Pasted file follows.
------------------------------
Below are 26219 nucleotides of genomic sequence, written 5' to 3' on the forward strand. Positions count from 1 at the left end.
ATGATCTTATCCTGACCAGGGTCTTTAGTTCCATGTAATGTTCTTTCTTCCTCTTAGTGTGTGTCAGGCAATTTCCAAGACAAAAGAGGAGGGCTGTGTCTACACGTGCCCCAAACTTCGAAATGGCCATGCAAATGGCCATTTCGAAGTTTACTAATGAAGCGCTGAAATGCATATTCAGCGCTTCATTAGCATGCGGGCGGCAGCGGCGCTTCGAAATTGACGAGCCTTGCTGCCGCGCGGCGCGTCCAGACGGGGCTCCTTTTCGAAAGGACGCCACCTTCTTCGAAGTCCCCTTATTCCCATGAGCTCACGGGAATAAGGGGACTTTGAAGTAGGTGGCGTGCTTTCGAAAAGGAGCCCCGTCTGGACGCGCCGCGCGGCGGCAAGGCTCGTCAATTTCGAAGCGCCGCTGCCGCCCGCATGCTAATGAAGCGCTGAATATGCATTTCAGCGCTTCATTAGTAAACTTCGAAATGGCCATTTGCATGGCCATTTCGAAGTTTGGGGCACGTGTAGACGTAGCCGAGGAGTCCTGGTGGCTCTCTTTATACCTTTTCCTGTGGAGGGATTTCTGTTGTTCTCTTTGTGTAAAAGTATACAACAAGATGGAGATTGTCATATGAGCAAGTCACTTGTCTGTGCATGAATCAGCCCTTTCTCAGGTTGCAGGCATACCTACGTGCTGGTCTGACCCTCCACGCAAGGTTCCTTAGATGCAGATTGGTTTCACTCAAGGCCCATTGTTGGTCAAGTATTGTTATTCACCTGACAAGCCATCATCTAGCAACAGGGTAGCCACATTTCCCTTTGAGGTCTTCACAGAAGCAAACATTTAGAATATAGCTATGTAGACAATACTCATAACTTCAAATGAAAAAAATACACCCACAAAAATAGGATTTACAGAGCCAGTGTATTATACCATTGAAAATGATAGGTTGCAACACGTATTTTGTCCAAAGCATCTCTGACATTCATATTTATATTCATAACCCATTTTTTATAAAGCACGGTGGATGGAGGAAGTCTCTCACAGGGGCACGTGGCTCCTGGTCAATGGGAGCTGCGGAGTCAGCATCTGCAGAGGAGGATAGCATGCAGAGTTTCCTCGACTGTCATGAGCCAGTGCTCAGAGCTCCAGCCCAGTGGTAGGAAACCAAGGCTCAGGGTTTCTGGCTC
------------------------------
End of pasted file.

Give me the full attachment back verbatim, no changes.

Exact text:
Below are 26219 nucleotides of genomic sequence, written 5' to 3' on the forward strand. Positions count from 1 at the left end.
ATGATCTTATCCTGACCAGGGTCTTTAGTTCCATGTAATGTTCTTTCTTCCTCTTAGTGTGTGTCAGGCAATTTCCAAGACAAAAGAGGAGGGCTGTGTCTACACGTGCCCCAAACTTCGAAATGGCCATGCAAATGGCCATTTCGAAGTTTACTAATGAAGCGCTGAAATGCATATTCAGCGCTTCATTAGCATGCGGGCGGCAGCGGCGCTTCGAAATTGACGAGCCTTGCTGCCGCGCGGCGCGTCCAGACGGGGCTCCTTTTCGAAAGGACGCCACCTTCTTCGAAGTCCCCTTATTCCCATGAGCTCACGGGAATAAGGGGACTTTGAAGTAGGTGGCGTGCTTTCGAAAAGGAGCCCCGTCTGGACGCGCCGCGCGGCGGCAAGGCTCGTCAATTTCGAAGCGCCGCTGCCGCCCGCATGCTAATGAAGCGCTGAATATGCATTTCAGCGCTTCATTAGTAAACTTCGAAATGGCCATTTGCATGGCCATTTCGAAGTTTGGGGCACGTGTAGACGTAGCCGAGGAGTCCTGGTGGCTCTCTTTATACCTTTTCCTGTGGAGGGATTTCTGTTGTTCTCTTTGTGTAAAAGTATACAACAAGATGGAGATTGTCATATGAGCAAGTCACTTGTCTGTGCATGAATCAGCCCTTTCTCAGGTTGCAGGCATACCTACGTGCTGGTCTGACCCTCCACGCAAGGTTCCTTAGATGCAGATTGGTTTCACTCAAGGCCCATTGTTGGTCAAGTATTGTTATTCACCTGACAAGCCATCATCTAGCAACAGGGTAGCCACATTTCCCTTTGAGGTCTTCACAGAAGCAAACATTTAGAATATAGCTATGTAGACAATACTCATAACTTCAAATGAAAAAAATACACCCACAAAAATAGGATTTACAGAGCCAGTGTATTATACCATTGAAAATGATAGGTTGCAACACGTATTTTGTCCAAAGCATCTCTGACATTCATATTTATATTCATAACCCATTTTTTATAAAGCACGGTGGATGGAGGAAGTCTCTCACAGGGGCACGTGGCTCCTGGTCAATGGGAGCTGCGGAGTCAGCATCTGCAGAGGAGGATAGCATGCAGAGTTTCCTCGACTGTCATGAGCCAGTGCTCAGAGCTCCAGCCCAGTGGTAGGAAACCAAGGCTCAGGGTTTCTGGCTC